Ralph Snyderman, MD, is Chancellor Emeritus, Duke University, James B. Duke Professor of Medicine, and Director of the Center for Research in Personalized Health Care at the Duke University School of Medicine. He previously served as Chancellor for Health Affairs at Duke University and as the founding President and CEO of the Duke University Health System; Dean of the School of Medicine at Duke University; Chair of the Association of American Medical Colleges; Senior Vice President, Medical Research and Development, Genentech, Inc.; Director, Laboratory of Immune Effector Function, Howard Hughes Medical Institute; Chief, Division of Rheumatology and Immunology at Duke; and Senior Investigator, National Institutes of Health. Dr. Snyderman has received numerous honors, including the Personalized Medicine World Conference Pioneer Award (2016), the North Carolina Life Sciences Leadership Award (2014), the Association of American Medical Colleges David E. Rogers Award (2012), the Industr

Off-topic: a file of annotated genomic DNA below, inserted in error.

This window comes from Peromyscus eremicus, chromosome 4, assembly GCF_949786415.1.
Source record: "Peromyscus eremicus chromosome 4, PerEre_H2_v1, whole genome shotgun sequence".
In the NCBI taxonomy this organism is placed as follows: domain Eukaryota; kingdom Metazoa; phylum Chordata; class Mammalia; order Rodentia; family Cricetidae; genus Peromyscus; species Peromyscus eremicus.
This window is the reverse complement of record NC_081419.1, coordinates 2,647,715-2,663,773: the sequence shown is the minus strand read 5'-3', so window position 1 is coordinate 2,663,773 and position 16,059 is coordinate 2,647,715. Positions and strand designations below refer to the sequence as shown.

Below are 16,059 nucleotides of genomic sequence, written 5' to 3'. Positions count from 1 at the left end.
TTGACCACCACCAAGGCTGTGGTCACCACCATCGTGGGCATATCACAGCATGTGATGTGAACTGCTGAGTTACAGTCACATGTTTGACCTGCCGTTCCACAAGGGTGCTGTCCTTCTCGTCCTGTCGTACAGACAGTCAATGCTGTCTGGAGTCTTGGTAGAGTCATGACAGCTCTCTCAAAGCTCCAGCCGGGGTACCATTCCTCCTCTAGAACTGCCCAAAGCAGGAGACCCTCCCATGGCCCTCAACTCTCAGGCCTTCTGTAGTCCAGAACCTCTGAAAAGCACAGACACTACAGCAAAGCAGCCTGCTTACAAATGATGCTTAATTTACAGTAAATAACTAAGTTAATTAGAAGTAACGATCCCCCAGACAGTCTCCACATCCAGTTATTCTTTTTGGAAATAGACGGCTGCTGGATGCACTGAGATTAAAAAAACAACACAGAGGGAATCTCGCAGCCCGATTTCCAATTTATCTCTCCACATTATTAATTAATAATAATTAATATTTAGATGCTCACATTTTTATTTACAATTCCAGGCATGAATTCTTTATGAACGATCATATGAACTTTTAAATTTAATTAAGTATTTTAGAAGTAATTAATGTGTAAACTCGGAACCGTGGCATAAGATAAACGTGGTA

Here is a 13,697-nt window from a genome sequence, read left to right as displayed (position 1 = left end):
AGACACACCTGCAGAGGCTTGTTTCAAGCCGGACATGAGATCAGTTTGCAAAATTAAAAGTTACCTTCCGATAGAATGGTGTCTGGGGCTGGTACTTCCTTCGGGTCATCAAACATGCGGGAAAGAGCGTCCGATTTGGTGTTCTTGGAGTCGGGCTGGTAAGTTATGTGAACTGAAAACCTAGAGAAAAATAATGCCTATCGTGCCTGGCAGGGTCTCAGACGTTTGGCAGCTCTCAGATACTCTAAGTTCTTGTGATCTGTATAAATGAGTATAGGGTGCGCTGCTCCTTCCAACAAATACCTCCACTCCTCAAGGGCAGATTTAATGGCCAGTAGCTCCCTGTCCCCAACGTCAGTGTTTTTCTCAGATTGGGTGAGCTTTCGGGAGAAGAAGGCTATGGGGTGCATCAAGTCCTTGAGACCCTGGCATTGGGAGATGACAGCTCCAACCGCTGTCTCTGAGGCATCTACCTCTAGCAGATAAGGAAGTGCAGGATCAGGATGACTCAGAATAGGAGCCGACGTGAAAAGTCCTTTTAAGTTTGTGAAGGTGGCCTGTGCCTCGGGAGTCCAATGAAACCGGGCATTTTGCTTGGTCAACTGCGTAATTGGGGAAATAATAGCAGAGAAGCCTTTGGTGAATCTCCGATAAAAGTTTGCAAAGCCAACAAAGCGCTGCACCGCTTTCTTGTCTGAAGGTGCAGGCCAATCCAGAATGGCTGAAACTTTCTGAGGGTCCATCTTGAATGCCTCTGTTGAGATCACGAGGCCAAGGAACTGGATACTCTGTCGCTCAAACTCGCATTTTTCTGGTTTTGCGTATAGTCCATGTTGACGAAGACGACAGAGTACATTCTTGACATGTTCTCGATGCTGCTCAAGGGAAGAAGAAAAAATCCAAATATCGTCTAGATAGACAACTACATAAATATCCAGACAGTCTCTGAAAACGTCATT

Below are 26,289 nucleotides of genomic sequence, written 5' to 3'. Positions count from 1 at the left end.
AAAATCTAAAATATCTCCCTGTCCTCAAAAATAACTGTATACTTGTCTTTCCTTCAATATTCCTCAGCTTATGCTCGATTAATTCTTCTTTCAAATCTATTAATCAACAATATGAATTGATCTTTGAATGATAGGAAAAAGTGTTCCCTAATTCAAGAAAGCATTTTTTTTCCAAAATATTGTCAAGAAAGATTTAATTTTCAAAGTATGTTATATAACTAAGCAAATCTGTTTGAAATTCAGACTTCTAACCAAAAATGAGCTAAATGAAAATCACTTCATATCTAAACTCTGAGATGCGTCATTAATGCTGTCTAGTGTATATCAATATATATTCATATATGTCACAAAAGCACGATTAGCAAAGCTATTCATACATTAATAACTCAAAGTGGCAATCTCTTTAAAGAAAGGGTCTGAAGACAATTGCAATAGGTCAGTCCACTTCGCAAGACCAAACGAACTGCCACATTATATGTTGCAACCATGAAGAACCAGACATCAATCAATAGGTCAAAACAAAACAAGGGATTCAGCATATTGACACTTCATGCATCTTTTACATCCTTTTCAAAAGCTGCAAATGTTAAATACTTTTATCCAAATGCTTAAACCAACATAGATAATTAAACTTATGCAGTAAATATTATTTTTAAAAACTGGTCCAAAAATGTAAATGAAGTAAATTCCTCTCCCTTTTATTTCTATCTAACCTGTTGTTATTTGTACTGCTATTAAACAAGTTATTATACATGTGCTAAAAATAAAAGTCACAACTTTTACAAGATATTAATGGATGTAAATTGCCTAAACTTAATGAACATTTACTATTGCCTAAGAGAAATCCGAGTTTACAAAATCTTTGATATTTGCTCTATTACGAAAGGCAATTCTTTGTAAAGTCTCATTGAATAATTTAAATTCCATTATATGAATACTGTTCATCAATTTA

History of the Academic Medical Center
A brief history of Western medicine starts with Galen and takes one from the humoral-imbalance theory to the late 19th century germ theory of disease. A key turning point in medicine was the Flexner Report of 1910, which facilitated the transformation of medicine into a science-based enterprise in which clinical practice, research, and medical education began to fuse. The leading site of this fusion was the American academic medical center, which began at such leading institutions as Johns Hopkins, Harvard, and the University of Pennsylvania. Duke University joined the trend in 1924 and ever since has been one of the major academic medical centers in the world.